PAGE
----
Don’t fret if you don’t see honey bees in your yard.
According to this piece by Eric Atkins, there are dozens of other kinds.
All are important. All are pollinators.
And they want to live in the messy bits of your garden.
So make sure you have a few messy bits.
Piles of rocks and sticks.
Also a fairie beach does not go amiss…
General rule of thumb appears to be this: don’t over-rake, over-prune or anally tidy every last bit of the outdoors.
If you must be anal, you can always go inside and clean your house.
As for those honeybees…seems we ought not to become amateur bee keepers as we risk doing more harm than good in spreading disease and parasites.
In other words: leave beekeeping to the pros.
And create friendly environments instead for all those OTHER bees, i.e. leafcutters, bumblebees, sweaters and miners.
Bonus: because the natural world is naturally diverse, to allow a bit of the ‘natural’ will result in fewer bad bug infestations.
—when buying plants and seeds, check with the grower or nursery about use of neonicotinoids. More and more growers are choosing not to use them, but only because more and more people are asking questions and raising a fuss.
Raise a fuss.
The bees will thank you.
And we’ll continue thanking the bees.
As we should.
Without them we’re pretty much landscaped toast.
Every year I’m surprised by how much I miss my parents on this particular holiday more than any other. Surprised, I suppose, because I’m not prone to this emotion generally, but on a sunny Easter day I miss driving to their house in a slightly warmer part of the province where the forsythia are often in bloom while snow lingers in the shady bits of my own yard. I miss sitting on their patio, listening to stories about their life long before I knew them and how they’d correct each other, argue, decide the other might be right after all.
I miss walking on the beach with them on this first spring weekend and my mother finding wild rosebushes and making a note to come back in the fall to pick the hips for tea. Just for a day, I miss the smell of her kitchen with the windows wide open.
The path in the park forks into a circle around a small copse.
It doesn’t matter if you go left or right, you’ll eventually come back to the same place. If you go left you get to the bluebells and trilliums sooner. I go right.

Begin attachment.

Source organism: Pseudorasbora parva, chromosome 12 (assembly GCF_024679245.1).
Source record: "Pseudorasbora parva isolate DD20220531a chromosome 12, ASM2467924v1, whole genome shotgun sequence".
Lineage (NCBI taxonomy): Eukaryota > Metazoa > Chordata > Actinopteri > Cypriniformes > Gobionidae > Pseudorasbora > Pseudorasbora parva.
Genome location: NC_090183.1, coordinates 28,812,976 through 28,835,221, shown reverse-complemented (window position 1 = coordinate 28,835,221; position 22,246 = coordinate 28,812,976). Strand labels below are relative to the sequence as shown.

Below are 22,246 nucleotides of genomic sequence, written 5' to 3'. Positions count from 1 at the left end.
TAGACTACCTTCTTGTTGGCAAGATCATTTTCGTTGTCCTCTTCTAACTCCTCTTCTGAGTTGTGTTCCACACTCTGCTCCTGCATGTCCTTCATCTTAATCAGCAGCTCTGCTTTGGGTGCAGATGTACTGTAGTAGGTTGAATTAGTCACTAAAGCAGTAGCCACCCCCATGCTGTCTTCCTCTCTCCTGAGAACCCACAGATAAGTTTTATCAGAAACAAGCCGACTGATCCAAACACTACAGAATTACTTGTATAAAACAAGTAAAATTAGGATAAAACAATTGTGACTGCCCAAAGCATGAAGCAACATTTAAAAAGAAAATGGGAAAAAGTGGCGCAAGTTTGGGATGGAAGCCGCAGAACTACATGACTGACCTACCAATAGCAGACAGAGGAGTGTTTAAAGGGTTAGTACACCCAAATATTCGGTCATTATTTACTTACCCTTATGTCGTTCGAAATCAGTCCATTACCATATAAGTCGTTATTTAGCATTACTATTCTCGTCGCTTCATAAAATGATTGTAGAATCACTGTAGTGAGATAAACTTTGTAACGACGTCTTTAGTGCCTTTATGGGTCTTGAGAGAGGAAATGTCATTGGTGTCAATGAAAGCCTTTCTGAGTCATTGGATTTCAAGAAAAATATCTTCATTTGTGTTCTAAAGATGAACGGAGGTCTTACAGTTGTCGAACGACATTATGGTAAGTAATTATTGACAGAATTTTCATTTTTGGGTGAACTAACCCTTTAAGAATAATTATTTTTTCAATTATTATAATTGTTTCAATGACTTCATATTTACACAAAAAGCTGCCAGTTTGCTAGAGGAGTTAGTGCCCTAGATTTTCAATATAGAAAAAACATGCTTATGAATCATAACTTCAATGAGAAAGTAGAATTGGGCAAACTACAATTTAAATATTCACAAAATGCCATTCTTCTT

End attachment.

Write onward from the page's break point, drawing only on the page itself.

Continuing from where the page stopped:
I like to save the good stuff.
There’s a tree, a shrub really, in pale pink blossom. A wild thing I’ve never noticed it before. I’ll pay attention this year and see what it becomes.
This reminds me of the apple tree I passed on the way in, how all that windfall fruit last year made good crumble. And a few meals for the squirrels until the ice storm happened. Most of the trees in the area were badly broken but, magically, the apple tree was spared. I make a note to check for blossoms on my way back.
I see that the fiddlehead ferns—ostrich ferns—are past their fiddlehead stage.
It always happens so quickly and I haven’t even had any yet this year.
Another note: find some and eat.
And how does a single daffodil appear on a forest floor unless planted by someone? Well done, someone! Because if you had to be a daffodil, this would be the life to choose. So much better than the claustrophobic hysteria of mass plantings.
I see my first forsythia. Out here anyway. The actual first was in Toronto. But it always is. All that concrete has an encouraging effect on blooms.
And here’s something peculiar: I’ve never noticed the dogwood that lines the creek. How is that possible? I’ve walked here for years.
And this is new also: what looks to be a cucumber among the still-to-be-cleaned-up ice storm debris. Though I think it’s bound to be trampled on well before it finds its way to a crust-less sandwich.
Poor thing. The world needs more cucumbers.
I’m tempted to make a sign…
I set out this morning to see if the bloodroot had opened. I’d noticed leaves and buds curled up near the creek the other day. En route I pass the man who I usually see in his plaid bathrobe taking out the recycling… today in a Canadiens jersey, laying out a tarp to dry on his driveway.
A long-haired Alsatian chases a black squirrel with a brown tail while the dog’s person calls something like Jingles! and a cat in a window looks smug.
There’s a house where daffodils and red tulips bloom—dozens of them—it’s the only place that has more than one or two and, weirder still, they look like they’ve been there for weeks and I wonder how this can be.
Over here a truck delivers a load of sod and topsoil and over there a couple of chairs on a front porch look ready for a mug of tea. Further along, a grease stain in a shape that can’t be overlooked and which I add to my collection.
There are reminders everywhere of December’s ice storm.
And on various curbs, a total of three toilets, one bathtub, two sinks and a countertop.
I notice the hockey net around the corner has been replaced by a basketball hoop and a skipping rope abandoned on a lawn beside a pair of mittens.
There is a thing I don’t recognize.
And a song that I do.
And the Italian man with the garden near the park is walking around his patch of still bare earth, smoking, figuring out where the tomatoes and beans and zucchini will live this year. Rotation is good.
There’s wild ginger.
And tame things.
And then, by the creek, one of my favourite oddly named things…
You tell me that silence
is nearer to peace than poems
but if for my gift
I brought you silence
(for I know silence)
you would say
This is not silence
this is another poem
and you would hand it back to me.
—’Gift’, by Leonard Cohen (The Spice Box of Earth)